Germany Takes Over the EU Presidency — What Lies Ahead?
On July 1st, Germany will assume the rotating presidency of the EU council. Plans to make this a particularly significant chapter, given that Chancellor Angela Merkel is in the final lap of her political career, had kept civil servants in Berlin busy for months.
Then came COVID-19. Heiko Maas, Germany’s foreign minister now admits that this will be a coronavirus presidency. The Germans are aiming high and, borrowing a phrase popular across the Atlantic, have declared they want to help “make Europe great again.”
To do so, two main objectives need to be met:
The Unfinished Business of the Recovery Fund
Firstly, the recovery fund, known as “next generation EU” needs to survive the next few weeks of intense wrangling between European capitals. EU leaders will convene in person in July, under Chancellor Merkel’s watchful eye, to try to find a still-elusive compromise. The ultimate size, composition — grants, loans — are still debated, as are the criteria for disbursement of the money.
Chancellor Merkel seems determined to preserve the central features of the fund. And Christine Lagarde, president of ECB, has warned leaders that the markets are only calm because they have already priced in a commitment to joint action and liabilities. Failure to show solidarity now could end the current truce with bond vigilantes. The message is clear: What is on the line is the euro and Europe itself.
This is a tricky strategy, as Lagarde would seem to be suggesting that the central bank’s actions have run their course and that, absent support from fiscal authorities, the ECB could fail to placate those who decided to bet against the euro.
Against such a dire backdrop, Chancellor Merkel is pressing leaders to find an agreement before summer recess, in order to give the EU parliament and national legislatures enough time to adopt the package and make it operational by the beginning of next year. The skeptics are currently trying to accept the need for the recovery fund in principle. At the same time, they are trying to peel off as many layers as possible to greatly reduce its impact.
Angela Merkel, Christine Lagarde and Ursula von der Leyen, respectively German chancellor, president of the European Central Bank and president of the European Commission, could well go down in history as the saviors of Europe. Or, indeed, as the most powerful women on the continent who failed to convince their mostly male peers to look beyond narrow, national interests.
If Germany and Europe really want the euro to become a reserve currency, progress on both capital markets and a stronger banking system are crucial.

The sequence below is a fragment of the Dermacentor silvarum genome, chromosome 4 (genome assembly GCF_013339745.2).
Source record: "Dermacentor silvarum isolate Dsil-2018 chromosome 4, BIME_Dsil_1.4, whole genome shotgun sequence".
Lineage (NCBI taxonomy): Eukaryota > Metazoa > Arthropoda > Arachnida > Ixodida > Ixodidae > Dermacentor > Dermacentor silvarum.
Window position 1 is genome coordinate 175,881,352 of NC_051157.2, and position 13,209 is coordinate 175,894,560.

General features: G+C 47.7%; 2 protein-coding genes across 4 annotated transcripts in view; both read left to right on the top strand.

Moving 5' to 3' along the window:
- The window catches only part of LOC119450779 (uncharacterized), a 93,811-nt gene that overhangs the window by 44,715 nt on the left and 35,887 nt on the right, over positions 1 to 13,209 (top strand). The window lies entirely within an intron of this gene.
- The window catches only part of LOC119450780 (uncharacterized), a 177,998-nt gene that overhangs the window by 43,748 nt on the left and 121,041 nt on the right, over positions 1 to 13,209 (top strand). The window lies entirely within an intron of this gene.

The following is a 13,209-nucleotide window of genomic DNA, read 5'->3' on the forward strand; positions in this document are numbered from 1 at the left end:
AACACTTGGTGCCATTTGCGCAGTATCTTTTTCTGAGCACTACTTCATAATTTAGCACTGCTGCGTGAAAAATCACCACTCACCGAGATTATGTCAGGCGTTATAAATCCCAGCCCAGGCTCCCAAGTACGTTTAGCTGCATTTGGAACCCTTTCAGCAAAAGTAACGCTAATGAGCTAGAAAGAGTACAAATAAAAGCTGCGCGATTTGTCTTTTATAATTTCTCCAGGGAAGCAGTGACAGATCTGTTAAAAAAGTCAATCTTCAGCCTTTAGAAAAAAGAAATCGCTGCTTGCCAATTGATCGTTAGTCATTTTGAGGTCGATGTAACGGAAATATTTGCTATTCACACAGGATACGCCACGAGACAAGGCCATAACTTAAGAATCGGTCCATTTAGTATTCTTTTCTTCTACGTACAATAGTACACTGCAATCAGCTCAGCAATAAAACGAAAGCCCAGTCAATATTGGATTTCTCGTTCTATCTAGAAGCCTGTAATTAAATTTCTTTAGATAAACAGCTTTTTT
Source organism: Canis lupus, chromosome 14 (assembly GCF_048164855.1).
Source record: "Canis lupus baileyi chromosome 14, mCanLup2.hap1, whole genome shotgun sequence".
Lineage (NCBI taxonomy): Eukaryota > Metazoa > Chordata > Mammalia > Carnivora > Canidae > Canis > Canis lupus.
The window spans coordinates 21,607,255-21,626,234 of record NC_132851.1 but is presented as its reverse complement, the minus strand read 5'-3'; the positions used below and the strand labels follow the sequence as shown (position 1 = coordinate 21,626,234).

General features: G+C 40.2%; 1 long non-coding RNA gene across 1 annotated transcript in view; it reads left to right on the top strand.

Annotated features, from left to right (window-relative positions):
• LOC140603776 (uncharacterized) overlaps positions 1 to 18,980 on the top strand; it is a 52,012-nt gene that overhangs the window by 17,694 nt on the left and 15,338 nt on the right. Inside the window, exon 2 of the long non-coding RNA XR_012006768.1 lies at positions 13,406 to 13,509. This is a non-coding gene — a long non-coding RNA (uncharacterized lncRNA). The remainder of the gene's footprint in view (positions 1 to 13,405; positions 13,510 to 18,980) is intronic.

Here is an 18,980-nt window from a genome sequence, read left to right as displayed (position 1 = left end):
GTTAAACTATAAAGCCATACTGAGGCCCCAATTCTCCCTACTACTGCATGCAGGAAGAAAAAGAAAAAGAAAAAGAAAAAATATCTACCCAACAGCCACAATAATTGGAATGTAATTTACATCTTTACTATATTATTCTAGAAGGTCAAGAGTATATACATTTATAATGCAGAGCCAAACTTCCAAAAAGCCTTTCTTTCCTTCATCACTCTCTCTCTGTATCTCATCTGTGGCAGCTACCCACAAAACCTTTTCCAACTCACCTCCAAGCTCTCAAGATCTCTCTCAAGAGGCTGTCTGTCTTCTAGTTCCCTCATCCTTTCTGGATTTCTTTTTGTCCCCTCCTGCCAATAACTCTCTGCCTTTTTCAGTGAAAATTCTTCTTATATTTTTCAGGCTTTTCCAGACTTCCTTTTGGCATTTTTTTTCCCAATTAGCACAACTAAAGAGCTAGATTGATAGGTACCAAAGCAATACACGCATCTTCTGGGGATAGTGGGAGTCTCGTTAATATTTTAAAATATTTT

Secondly, Chancellor Merkel will need a deal with the U.K. to avoid further disruption once the transitional period ends at the end of the year and the U.K. is not bound by EU rules anymore. Since the very beginning of the Brexit saga, further EU integration and the future relationship of the U.K. with the rest of Europe have always been closely intertwined. Failure to make the EU stronger could embolden centrifugal forces in other member states and jeopardize the EU as a whole. Europe can absorb the loss of the U.K. But losing Italy, one of its founding members, would amount to a declaration of bankruptcy for the European project.
Success on these two fronts would make the German presidency a success. At their essence, both topics are deeply political.
Chancellor Merkel’s Dream
A successful recovery fund could help make Europe an anchor of relative stability in an unstable world. It could make the euro a prime candidate to move closer to the dollar as a true alternative reserve currency. It would increase the EU’s political leverage vis-a-vis China and even some big tech multinational companies that are increasingly seen as a potential threat to privacy, consumers’ choices and even representative democracies. It is not a coincidence that a big part of the recovery fund should flow toward digital and sustainable investments.
Germany is increasingly inspired by French instincts to support its companies by extending the protecting hand of the state against outside intrusions. This time, however, the aim is to protect the single market from what are perceived as non-EU competitors that have become too strong, often by not abiding by fair competition rules.
This is potentially a watershed moment for Germany as the EU rethinks its own competition policies and, specifically, state aid rules. In other words, without the recovery fund, forget about making Europe great again.
Momentum on Banking Union Has Stalled
Until now, making progress on forging a stronger union, and more specifically a stronger euro area, rested on building a banking union. Banks were the epicenter of the debt crisis that enveloped Europe in the years after the financial crisis. Paradoxically, now that a partial fiscal union unexpectedly seems to be within grasp, the momentum toward a banking union has, once again, receded. Not to mention a true commitment to make progress on forging a true capital markets union. It is difficult to see any real progress on either front in the next six months.
And yet, if Germany and Europe want to use all the tools needed to add private funding to the firepower of the recovery fund and really want the euro to become a reserve currency, progress on both capital markets and a stronger banking system are crucial.
Unfortunately, it is unclear whether the German presidency will have enough political capital left to force these two issues once the fight over the recovery fund is over. It would certainly be a big mistake if policymakers missed the opportunity.